December 7, 2017
Dear Stanford GSB Community,
I am writing to provide an update on Stanford GSB’s historical practice of awarding financial aid, what we have been learning over the last few weeks, the actions we are taking, and a few reflections.
In the past two weeks, you may have noted discussion in the media about our financial aid process. There also has been extensive and heartfelt discussion on our campus. I have heard from many students about their experience with financial aid, how it has enabled them to come to Stanford GSB, their disappointment with how the award process has been explained and communicated, and their questions and ideas about how best to distribute fellowships among students with demonstrated financial need.
We have historically embraced financial aid to ensure that Stanford GSB attracts high-potential leaders with financial need, and to build a richly diverse student community that brings a range of ideas and perspectives onto our campus. At Stanford GSB, a financial aid fellowship almost always represents a gift, in many cases a gift from a past student who loved the school and continues to love it, to a current student. These gifts are what enable students from a wide variety of backgrounds and experiences to attend Stanford GSB.
It is vital that these fellowship awards are underpinned by a transparent and well-understood process that is forthright about how decisions are made and the principles that are used to make them. Here we fell short and we must do better.
The explanation for how we award aid has not lived up to the ideals our students and alumni expect of us, and I deeply regret it. When differences in fellowship awards across students are not made clear, it leaves students wondering why they received a particular award, and questioning whether the decision was equitable.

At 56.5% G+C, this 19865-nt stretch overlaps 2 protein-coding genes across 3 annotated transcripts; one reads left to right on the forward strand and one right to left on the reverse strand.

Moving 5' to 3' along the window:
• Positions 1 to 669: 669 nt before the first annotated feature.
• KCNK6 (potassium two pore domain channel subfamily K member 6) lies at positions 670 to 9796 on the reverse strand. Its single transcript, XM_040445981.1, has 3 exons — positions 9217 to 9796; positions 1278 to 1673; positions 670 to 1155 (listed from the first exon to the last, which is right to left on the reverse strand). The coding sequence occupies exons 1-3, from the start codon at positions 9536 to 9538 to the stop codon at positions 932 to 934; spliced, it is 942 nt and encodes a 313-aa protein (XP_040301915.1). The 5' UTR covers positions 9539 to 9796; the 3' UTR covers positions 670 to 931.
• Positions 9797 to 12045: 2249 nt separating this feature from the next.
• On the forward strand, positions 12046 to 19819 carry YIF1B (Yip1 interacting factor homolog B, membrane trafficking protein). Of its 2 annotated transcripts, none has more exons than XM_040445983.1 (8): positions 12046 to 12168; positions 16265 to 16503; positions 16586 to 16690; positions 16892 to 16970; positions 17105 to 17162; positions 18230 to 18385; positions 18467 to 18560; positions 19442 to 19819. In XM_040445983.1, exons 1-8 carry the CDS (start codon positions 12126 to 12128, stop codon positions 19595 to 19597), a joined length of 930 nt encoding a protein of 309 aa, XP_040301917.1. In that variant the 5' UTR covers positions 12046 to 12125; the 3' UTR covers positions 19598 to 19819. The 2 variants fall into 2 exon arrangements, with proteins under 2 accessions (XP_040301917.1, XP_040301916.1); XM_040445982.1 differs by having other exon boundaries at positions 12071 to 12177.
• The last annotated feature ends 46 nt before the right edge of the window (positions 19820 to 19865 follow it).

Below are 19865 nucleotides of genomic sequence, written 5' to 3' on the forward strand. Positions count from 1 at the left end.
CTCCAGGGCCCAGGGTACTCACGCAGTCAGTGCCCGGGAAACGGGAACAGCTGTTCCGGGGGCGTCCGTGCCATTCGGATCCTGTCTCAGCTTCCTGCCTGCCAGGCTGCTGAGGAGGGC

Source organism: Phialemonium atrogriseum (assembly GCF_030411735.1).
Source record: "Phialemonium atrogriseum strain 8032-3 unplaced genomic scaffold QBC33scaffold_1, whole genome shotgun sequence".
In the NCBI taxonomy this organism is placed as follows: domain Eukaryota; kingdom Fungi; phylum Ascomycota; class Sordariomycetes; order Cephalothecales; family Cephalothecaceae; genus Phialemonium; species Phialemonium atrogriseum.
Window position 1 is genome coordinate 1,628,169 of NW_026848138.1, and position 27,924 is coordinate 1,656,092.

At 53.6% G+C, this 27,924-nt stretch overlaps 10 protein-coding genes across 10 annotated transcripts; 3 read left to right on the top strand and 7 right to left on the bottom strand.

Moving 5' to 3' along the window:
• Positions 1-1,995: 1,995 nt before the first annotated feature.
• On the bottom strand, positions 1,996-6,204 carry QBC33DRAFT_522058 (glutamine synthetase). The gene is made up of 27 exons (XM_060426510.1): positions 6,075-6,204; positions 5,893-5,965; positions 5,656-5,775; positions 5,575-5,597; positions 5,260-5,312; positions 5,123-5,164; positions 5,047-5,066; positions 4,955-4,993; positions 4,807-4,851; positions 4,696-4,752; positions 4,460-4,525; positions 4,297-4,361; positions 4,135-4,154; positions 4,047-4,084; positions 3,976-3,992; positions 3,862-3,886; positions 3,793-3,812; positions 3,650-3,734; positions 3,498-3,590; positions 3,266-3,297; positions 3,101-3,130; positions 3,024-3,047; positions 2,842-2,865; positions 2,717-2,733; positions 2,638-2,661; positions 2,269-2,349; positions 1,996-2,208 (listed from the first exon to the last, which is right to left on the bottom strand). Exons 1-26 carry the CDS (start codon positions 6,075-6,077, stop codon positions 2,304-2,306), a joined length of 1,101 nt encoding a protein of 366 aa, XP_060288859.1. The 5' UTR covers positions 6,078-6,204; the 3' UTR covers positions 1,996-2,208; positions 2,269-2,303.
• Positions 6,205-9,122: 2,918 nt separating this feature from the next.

With these points in mind, I would like to share the actions we have planned to evolve our financial aid process. Our new Assistant Dean and Director of Admissions and Financial Aid, Kirsten Moss, who joined Stanford GSB in June, will have a leadership role in several of these steps:
- First, for this current award cycle, we will describe our awards clearly and accurately. Details for how we will allocate fellowships for this transitional year will appear soon on our financial aid web page, in our financial aid handbook, and in our communications with individual students.
- Second, looking toward a long-term change and with the intention of understanding and learning from past experience, I have asked the University to arrange for an external review of our historical financial aid practices, including how Stanford GSB’s process evolved in relation to other schools.
- Finally, starting in the New Year, we will begin a forward-looking effort to develop an improved financial aid process. We will develop a clear statement of Stanford GSB goals and objectives in allocating financial aid, and a clear description of and rationale for the process on which we settle. This initiative will require input and collaboration, from our students and alumni, from faculty and staff, and from experts in higher education and financial aid.
Alongside these immediate steps, you’ll be hearing more from Kirsten in the coming weeks and months and we would like to continue to hear more from you. We are firmly committed to ensuring that awarding financial aid enriches Stanford GSB by broadening our student community, and supporting and enabling our students with financial need. I am personally firmly committed to this goal.
We now have an opportunity to come together and address an important issue for Stanford GSB, and to make the school stronger for the future. I look forward to working with all of you in partnership.
Philip H. Knight Professor and Dean
Stanford Graduate School of Business